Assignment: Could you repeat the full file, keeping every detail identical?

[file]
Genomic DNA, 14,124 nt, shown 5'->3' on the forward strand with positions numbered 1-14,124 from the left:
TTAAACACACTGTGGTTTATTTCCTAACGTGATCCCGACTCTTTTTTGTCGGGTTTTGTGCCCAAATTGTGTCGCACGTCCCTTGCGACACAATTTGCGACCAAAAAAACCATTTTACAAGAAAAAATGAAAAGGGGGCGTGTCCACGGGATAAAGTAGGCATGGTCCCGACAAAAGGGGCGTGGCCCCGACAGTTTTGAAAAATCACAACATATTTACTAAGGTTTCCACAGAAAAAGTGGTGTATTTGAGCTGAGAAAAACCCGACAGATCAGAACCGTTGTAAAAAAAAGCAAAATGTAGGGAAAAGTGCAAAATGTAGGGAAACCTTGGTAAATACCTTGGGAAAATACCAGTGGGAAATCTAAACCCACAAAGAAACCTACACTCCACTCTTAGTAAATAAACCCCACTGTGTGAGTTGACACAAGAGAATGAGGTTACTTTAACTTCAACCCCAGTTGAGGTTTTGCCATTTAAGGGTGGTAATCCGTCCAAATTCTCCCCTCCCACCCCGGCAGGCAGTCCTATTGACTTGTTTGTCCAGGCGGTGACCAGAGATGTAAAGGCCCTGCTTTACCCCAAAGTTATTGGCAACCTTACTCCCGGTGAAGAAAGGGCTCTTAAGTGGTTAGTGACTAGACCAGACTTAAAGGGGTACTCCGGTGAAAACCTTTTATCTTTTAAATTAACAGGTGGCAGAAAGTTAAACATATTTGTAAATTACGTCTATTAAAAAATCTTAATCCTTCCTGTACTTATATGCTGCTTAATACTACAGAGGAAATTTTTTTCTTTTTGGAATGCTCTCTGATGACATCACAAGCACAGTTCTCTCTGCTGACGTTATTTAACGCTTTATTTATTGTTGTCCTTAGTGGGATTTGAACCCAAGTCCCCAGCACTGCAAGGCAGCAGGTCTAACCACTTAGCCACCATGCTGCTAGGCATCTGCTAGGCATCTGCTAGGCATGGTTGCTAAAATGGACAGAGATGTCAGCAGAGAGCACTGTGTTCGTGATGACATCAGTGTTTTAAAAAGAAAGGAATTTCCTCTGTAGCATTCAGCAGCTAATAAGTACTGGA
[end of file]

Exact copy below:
Genomic DNA, 14,124 nt, shown 5'->3' on the forward strand with positions numbered 1-14,124 from the left:
TTAAACACACTGTGGTTTATTTCCTAACGTGATCCCGACTCTTTTTTGTCGGGTTTTGTGCCCAAATTGTGTCGCACGTCCCTTGCGACACAATTTGCGACCAAAAAAACCATTTTACAAGAAAAAATGAAAAGGGGGCGTGTCCACGGGATAAAGTAGGCATGGTCCCGACAAAAGGGGCGTGGCCCCGACAGTTTTGAAAAATCACAACATATTTACTAAGGTTTCCACAGAAAAAGTGGTGTATTTGAGCTGAGAAAAACCCGACAGATCAGAACCGTTGTAAAAAAAAGCAAAATGTAGGGAAAAGTGCAAAATGTAGGGAAACCTTGGTAAATACCTTGGGAAAATACCAGTGGGAAATCTAAACCCACAAAGAAACCTACACTCCACTCTTAGTAAATAAACCCCACTGTGTGAGTTGACACAAGAGAATGAGGTTACTTTAACTTCAACCCCAGTTGAGGTTTTGCCATTTAAGGGTGGTAATCCGTCCAAATTCTCCCCTCCCACCCCGGCAGGCAGTCCTATTGACTTGTTTGTCCAGGCGGTGACCAGAGATGTAAAGGCCCTGCTTTACCCCAAAGTTATTGGCAACCTTACTCCCGGTGAAGAAAGGGCTCTTAAGTGGTTAGTGACTAGACCAGACTTAAAGGGGTACTCCGGTGAAAACCTTTTATCTTTTAAATTAACAGGTGGCAGAAAGTTAAACATATTTGTAAATTACGTCTATTAAAAAATCTTAATCCTTCCTGTACTTATATGCTGCTTAATACTACAGAGGAAATTTTTTTCTTTTTGGAATGCTCTCTGATGACATCACAAGCACAGTTCTCTCTGCTGACGTTATTTAACGCTTTATTTATTGTTGTCCTTAGTGGGATTTGAACCCAAGTCCCCAGCACTGCAAGGCAGCAGGTCTAACCACTTAGCCACCATGCTGCTAGGCATCTGCTAGGCATCTGCTAGGCATGGTTGCTAAAATGGACAGAGATGTCAGCAGAGAGCACTGTGTTCGTGATGACATCAGTGTTTTAAAAAGAAAGGAATTTCCTCTGTAGCATTCAGCAGCTAATAAGTACTGGA